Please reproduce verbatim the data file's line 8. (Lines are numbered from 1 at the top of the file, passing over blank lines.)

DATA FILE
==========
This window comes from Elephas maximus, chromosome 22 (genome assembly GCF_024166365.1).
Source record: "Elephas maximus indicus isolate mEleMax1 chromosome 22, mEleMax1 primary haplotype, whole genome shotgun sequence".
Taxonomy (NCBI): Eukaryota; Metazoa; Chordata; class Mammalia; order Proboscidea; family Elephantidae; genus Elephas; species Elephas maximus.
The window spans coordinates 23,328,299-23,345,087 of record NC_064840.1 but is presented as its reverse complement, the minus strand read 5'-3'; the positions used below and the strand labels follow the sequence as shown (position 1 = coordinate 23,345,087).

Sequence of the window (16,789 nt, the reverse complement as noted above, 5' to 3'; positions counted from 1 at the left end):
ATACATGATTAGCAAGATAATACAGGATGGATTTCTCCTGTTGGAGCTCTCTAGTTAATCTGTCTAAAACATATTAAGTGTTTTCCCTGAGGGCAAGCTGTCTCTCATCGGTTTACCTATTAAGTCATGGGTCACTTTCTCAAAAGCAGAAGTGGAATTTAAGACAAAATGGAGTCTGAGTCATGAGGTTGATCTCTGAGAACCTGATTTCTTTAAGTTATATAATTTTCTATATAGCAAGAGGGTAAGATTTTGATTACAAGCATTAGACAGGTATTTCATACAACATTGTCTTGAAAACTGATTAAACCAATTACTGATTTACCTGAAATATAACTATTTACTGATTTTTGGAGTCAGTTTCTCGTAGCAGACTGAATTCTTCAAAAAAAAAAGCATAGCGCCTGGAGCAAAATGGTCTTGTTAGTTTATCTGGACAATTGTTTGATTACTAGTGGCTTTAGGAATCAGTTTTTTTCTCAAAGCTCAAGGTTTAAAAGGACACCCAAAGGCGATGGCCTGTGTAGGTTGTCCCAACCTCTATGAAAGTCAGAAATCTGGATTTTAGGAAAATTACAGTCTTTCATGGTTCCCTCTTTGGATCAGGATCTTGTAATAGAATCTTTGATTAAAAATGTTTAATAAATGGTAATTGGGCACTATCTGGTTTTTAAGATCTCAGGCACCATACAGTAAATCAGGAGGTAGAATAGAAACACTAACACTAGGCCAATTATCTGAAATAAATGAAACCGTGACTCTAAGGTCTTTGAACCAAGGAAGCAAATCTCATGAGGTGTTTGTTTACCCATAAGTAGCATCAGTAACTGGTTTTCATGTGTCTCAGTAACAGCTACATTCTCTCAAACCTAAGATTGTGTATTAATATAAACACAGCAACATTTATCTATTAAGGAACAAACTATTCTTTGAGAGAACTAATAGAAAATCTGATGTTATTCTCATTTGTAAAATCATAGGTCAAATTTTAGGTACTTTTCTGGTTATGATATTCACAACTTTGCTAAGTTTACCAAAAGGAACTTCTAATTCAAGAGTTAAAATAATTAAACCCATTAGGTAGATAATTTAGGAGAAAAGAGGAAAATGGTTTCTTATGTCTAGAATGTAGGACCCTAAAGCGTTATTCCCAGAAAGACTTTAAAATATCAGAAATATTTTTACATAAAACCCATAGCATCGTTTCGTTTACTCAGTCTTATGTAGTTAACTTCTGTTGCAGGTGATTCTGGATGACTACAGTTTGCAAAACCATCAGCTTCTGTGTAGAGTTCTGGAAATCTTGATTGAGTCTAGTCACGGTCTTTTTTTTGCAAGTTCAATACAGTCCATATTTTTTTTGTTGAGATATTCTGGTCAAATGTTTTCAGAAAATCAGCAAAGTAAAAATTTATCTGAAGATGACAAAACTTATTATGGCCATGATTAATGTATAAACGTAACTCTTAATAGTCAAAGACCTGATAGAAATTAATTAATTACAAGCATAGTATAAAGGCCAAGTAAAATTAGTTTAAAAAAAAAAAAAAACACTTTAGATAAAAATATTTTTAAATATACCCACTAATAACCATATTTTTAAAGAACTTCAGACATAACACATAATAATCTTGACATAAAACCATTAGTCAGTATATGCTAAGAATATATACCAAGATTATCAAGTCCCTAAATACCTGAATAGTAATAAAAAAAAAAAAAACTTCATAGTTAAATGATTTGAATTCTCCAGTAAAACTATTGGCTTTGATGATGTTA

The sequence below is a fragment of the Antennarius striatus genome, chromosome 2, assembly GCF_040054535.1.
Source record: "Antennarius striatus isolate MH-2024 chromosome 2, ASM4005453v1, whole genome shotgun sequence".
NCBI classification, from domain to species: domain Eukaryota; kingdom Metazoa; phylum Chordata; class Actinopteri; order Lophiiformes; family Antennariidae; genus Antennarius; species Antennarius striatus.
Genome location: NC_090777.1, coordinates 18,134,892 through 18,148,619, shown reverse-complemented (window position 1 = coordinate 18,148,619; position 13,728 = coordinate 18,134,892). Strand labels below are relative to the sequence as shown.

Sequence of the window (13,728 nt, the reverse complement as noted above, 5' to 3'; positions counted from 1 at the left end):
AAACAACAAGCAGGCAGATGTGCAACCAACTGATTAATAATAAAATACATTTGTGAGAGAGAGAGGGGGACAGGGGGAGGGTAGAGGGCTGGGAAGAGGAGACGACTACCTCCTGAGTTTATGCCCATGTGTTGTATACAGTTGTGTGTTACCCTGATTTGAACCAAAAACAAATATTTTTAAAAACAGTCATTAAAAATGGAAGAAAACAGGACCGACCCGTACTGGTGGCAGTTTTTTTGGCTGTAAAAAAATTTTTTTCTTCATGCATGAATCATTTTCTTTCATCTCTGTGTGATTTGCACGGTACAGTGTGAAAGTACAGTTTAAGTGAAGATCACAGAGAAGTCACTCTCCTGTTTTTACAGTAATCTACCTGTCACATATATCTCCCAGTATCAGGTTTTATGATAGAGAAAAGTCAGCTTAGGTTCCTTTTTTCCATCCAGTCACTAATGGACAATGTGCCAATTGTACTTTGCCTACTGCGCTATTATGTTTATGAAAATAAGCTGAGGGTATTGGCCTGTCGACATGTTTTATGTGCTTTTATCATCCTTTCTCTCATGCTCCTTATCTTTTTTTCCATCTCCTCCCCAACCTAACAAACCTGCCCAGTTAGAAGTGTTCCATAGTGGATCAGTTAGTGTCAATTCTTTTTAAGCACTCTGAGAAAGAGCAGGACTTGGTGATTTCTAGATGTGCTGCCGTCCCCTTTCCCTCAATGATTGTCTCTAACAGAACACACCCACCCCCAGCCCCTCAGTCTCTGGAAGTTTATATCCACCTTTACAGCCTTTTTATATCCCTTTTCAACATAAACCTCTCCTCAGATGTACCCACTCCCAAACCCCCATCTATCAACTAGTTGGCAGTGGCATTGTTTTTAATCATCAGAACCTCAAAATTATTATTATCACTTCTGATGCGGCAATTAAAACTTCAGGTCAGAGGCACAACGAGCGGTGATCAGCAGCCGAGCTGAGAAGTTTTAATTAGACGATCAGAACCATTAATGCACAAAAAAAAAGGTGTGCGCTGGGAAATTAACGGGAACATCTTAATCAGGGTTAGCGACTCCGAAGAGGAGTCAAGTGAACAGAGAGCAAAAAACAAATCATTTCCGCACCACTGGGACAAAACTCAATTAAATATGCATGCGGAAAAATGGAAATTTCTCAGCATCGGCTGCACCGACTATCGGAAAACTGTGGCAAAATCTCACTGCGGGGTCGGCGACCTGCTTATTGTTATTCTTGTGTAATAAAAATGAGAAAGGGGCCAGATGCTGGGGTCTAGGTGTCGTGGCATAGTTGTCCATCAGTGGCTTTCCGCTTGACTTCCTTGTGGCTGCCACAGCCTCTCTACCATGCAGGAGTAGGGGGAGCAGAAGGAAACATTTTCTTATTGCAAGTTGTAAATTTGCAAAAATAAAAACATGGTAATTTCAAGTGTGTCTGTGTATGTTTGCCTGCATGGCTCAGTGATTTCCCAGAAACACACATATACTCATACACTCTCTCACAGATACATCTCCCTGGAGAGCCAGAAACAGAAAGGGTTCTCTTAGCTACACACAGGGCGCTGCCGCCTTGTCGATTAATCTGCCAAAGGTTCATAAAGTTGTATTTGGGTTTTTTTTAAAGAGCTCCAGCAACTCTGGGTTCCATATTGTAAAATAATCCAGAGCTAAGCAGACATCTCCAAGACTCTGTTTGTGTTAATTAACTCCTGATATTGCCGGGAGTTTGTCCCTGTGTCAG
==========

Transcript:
Source record: "Antennarius striatus isolate MH-2024 chromosome 2, ASM4005453v1, whole genome shotgun sequence".